The must have modified the tooling some though.Spiller & Burr were entrepreneurs...
It has been said that parts from the original Whitney are interchangeable with the original Confederate S&B as they were produced on the same tooling.
Agreed. IIRC, the tooling came from the Harper's Ferry armory and was transported to Richmond(?). It was then moved to the CSA armory in Georgia under the direction of Burton, who commanded the armory. The strange thing about the S&B revolvers is that the original contract with the CSA called for 15,000 "Colt style revolvers".They must have modified the tooling some though.
Notice in my pictures above, the brass framed Spiller & Burr has considerably more material where the barrel screws into the frame.
Correct. You have (had) the First Model.From Flayderman's Guide, I learned that the Second model reduced this material from approx. 7/8" to 5/8" creating a gap between the cylinder and frame of about 1/4". This exposed the barrel threads so like the Remington New Army, the threads could scrape the fouling off of the front of the cylinder and reduce it's tendency to "lock up".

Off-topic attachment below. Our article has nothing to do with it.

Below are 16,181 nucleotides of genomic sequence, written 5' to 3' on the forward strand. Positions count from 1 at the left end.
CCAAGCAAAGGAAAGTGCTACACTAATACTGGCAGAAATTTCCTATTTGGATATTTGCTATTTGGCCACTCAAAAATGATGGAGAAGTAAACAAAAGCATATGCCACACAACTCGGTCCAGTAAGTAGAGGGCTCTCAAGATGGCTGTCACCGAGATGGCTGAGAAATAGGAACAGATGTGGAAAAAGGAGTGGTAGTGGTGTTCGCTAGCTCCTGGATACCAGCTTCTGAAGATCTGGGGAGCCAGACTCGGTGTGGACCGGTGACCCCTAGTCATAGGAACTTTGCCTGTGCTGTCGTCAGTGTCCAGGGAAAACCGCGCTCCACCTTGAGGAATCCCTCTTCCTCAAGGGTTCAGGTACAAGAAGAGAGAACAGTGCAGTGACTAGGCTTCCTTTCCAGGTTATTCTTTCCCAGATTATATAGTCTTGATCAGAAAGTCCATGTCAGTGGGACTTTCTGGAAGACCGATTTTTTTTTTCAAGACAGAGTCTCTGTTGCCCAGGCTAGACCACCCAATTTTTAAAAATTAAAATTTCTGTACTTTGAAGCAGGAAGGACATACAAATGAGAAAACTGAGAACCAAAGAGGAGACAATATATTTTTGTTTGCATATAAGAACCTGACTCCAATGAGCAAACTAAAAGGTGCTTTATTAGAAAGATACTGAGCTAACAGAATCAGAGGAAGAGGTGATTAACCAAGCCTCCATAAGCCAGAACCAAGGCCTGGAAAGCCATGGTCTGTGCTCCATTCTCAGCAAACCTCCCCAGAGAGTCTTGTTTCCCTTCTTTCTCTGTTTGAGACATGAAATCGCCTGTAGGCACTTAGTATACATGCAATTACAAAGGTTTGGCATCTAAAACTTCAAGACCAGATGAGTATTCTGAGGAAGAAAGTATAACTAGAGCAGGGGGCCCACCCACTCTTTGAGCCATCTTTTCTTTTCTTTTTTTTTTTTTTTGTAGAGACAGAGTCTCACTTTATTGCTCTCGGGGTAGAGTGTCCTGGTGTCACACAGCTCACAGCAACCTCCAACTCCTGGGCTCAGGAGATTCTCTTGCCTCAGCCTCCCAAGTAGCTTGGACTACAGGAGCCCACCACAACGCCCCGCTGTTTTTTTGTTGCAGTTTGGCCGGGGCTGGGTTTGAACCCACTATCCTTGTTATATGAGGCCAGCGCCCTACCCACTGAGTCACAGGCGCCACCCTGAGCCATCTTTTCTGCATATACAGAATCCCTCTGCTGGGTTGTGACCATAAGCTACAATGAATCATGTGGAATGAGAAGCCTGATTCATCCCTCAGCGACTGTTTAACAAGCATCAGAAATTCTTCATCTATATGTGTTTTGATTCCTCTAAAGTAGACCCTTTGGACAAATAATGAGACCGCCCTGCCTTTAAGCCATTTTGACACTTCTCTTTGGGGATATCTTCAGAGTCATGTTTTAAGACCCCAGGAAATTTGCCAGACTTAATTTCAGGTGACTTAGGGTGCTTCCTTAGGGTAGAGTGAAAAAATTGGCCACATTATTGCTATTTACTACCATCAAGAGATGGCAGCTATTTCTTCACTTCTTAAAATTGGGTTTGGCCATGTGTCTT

Looks like a Whitney? Spiller & Burr used bronze frames. Alloy meets current specs for "Valve Bronze" (a.k.a. Navy M, or Steam Bronze). Chemistry nominal 88% copper 6% tin, 4% zinc and 1.5% lead.
IF YOU WELD UP THIS OLD CYLINDER YOU WILL GREATLY, GREATLY DIMINISH THE VALUE. COLLECTORS LIKE OLD GUNS THAT HAVEN'T BEEN MONKEYED WITH.It's an earlier one...
All the all the internals are repops. This hammer may be original. The cylinder was worn out and I will have to weld it up and recut it, then age it... Gonna make all new standard screws and age them...
I am literally an antique firearms dealer. This is how I make a living. I would think that I have a better knowledge in regards to what the market wants.Rabbit, I fear you are loosing money. No one (sane) wants to shoot this thing.
Collectors are impressed with history, not modren repairs no matter how skillfully done.
Really. I have been a collector since late childhood. Member Kentucky Rifle Association, Pennsylvania Antique Gun Collectors Ass'n, Michigan Antique Arms Collectors. OK, you do not believe me, I am obviously full of it -
So ask some person with an actual antique (1800's or earlier) gun collection.
Then you can tell me to shut up.